[Reader-list] SociologySeminar at SAU: Dr Preeti Sampat

Diya Mehra diyamehra at hotmail.com
Sun Feb 22 09:04:25 CST 2015

The Department of Sociology, South Asian University cordially
invite you to a seminar: 


Terrains of Legality, Contested Arenas of the State: The Making of the Special
Economic Zones Act 2005

by Dr. Preeti Sampat, Delhi School of Economics

Wednesday, 25 February 2015, Wednesday, 2.30 pm, FSI
Hall, South Asian University, Akbar Bhawan, Chanakyapuri,New Delhi 

Abstract: The Special Economic
Zones Bill 2005 was approved by both houses of the Parliament of India in two
days, with little discussion and zero dissent. By August 2007, a whopping 366
SEZs were formally approved by the Government of India. In marked contrast,
within two years of enactment, resistance against land acquisition for SEZs
erupted across the country from peasants’ and citizens’ groups. State and
central governments responded to resistance variously with violent repression,
tactical reversal, negotiation and deference. In the ensuing furor, the
Government of Goa cancelled all 15 approved SEZs in the state, and
unprecedentedly revoked the state SEZ policy. As SEZs became political ‘hot
potatoes,’ the year 2011 saw a near freeze in investor enthusiasm. Requests for
‘withdrawals’ of approved SEZs grew. By April 2014, the number of approved SEZs
reduced to 576, and SEZs were increasingly portrayed as ‘failures’ and victims
of an ‘unstable policy environment’ by industry representatives and in the
media. The central government’s 2007 decision to disallow forcible land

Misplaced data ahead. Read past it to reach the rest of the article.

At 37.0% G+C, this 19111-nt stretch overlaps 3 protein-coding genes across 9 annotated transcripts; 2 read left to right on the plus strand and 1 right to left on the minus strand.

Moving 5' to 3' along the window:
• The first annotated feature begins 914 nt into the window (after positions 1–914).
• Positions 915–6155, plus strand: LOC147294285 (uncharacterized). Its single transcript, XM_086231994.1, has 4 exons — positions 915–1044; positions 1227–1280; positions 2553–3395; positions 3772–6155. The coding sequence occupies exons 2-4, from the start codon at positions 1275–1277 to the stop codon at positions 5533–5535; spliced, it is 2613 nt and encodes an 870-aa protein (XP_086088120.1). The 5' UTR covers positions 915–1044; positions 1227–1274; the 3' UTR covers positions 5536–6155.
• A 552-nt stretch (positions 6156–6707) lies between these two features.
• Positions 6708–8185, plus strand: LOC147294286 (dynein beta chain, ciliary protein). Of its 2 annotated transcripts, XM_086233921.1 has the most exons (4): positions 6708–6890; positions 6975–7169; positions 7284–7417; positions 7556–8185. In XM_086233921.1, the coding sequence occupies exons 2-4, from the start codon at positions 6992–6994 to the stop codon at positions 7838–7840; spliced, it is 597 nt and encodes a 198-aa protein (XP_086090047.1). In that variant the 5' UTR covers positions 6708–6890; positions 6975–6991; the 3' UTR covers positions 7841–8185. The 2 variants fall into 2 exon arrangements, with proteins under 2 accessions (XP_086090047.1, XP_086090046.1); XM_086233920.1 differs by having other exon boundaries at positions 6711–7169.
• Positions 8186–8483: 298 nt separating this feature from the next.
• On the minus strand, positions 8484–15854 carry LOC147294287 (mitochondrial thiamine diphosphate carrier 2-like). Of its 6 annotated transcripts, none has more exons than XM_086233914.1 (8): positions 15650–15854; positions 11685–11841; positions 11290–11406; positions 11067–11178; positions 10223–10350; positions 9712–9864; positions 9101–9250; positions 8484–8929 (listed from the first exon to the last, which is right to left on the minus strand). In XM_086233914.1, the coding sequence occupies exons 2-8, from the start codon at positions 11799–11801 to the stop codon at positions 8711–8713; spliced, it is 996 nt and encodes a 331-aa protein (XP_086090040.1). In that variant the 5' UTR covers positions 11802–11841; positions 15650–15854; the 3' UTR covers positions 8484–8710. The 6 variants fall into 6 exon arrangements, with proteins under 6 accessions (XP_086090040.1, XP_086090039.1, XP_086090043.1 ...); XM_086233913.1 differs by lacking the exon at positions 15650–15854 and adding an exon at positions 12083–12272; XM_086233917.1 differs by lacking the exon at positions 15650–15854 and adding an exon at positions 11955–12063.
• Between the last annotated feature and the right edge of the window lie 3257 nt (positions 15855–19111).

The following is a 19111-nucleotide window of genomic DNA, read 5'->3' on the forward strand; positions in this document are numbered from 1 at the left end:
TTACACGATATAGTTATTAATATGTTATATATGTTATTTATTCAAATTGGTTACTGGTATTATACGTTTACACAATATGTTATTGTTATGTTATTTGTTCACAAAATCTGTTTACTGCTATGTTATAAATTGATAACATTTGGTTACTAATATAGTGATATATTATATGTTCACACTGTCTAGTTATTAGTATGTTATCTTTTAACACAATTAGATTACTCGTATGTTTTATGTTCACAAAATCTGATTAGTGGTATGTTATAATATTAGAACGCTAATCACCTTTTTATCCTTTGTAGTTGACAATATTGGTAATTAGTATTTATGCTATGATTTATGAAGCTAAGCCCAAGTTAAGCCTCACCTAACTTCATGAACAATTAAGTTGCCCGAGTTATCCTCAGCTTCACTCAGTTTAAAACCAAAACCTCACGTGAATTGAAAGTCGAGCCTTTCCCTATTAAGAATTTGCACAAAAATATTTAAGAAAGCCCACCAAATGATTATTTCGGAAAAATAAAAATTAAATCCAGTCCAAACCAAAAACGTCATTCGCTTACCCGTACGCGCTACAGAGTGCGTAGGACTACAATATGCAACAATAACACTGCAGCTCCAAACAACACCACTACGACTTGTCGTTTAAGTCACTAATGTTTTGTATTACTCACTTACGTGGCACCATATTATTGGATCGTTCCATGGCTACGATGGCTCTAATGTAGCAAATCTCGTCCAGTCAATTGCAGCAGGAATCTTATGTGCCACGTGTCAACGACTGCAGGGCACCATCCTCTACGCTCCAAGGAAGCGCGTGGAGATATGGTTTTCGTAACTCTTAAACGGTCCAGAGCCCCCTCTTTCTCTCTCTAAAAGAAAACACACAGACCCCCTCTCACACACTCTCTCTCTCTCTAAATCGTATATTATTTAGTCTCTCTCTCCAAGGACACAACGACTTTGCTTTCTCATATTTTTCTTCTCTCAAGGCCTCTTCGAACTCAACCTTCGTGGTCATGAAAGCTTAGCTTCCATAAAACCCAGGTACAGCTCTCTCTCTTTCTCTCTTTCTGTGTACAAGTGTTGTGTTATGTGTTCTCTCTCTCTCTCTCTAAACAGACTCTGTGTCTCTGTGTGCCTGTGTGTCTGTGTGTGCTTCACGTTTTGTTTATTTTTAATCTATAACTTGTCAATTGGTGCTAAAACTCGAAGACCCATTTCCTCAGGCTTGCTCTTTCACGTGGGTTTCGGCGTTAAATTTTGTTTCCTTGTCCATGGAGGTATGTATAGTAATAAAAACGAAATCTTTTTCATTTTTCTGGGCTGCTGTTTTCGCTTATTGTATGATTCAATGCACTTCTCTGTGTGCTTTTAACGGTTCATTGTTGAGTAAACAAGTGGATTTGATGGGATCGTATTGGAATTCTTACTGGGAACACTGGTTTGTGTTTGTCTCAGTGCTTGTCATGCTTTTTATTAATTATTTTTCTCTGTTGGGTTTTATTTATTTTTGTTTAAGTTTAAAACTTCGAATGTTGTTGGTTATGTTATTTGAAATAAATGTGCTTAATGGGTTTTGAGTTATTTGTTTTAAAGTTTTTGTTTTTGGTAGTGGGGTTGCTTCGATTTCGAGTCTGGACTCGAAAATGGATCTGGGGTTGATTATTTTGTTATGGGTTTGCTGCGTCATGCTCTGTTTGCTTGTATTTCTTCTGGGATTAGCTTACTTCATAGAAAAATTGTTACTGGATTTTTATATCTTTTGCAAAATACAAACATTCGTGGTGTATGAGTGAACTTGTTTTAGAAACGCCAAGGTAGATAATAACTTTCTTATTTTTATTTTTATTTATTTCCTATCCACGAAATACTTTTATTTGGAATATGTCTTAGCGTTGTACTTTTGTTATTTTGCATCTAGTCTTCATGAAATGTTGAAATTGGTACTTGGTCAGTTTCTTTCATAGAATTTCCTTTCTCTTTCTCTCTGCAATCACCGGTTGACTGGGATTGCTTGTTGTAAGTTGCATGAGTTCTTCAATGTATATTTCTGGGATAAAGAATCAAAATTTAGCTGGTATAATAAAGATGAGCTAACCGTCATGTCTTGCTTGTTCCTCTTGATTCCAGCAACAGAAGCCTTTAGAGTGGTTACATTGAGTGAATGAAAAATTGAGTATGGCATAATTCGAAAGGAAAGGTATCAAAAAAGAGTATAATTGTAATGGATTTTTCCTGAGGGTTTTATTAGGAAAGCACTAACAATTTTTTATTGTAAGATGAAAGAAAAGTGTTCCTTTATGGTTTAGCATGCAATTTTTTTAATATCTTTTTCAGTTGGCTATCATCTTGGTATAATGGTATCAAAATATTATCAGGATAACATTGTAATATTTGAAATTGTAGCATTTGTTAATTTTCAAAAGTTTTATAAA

acquisition for SEZs was a serious blow to medium and large SEZs. The
introduction of the Minimum Alternate Tax by the Ministry of Finance in 2011,
deepened the sense of injury.

Using ethnographic and archival
materials, my work analyzes the law-making process of SEZs in India, and their
failed trajectory of implementation in Goa. The formal law-making process has
involved several Ministries—predominantly Commerce and Finance—at loggerheads
with each other. 'Soft law' settings, by which I refer to industry-bureaucrat
conclaves and recommendations by industry, played a significant role. Protests
in SEZ areas influenced political 'course-correction.' Beyond the pale of
evidence but shadowing formal and soft law circuits, rumors and gossip point to
Ministerial rivalries and high-level corruption as major extra-legal forces shaping
the law. The exclusions and compulsions of these circuits have determined the
legal trajectory of SEZs with ‘revisions’ and ‘reversals.’ In this dynamic
contest of power, legality is unsettled, and ‘the state’ emerges as an arena of
competing ideologies and interests, influenced in turn by historical legacies
and immediate political contingencies.

Sampat is an anthropologist working on rights to land and resources in relation
to infrastructure creation and urbanization in India. Her doctoral work is a
legal ethnography of the Special Economic Zones Act 2005 that traces the law's
policy genesis and evolution at the national level, and failure in
implementation in Goa. Her current research examines emergent land and resource
struggles along the Delhi Mumbai Industrial Corridor. 		 	   		  

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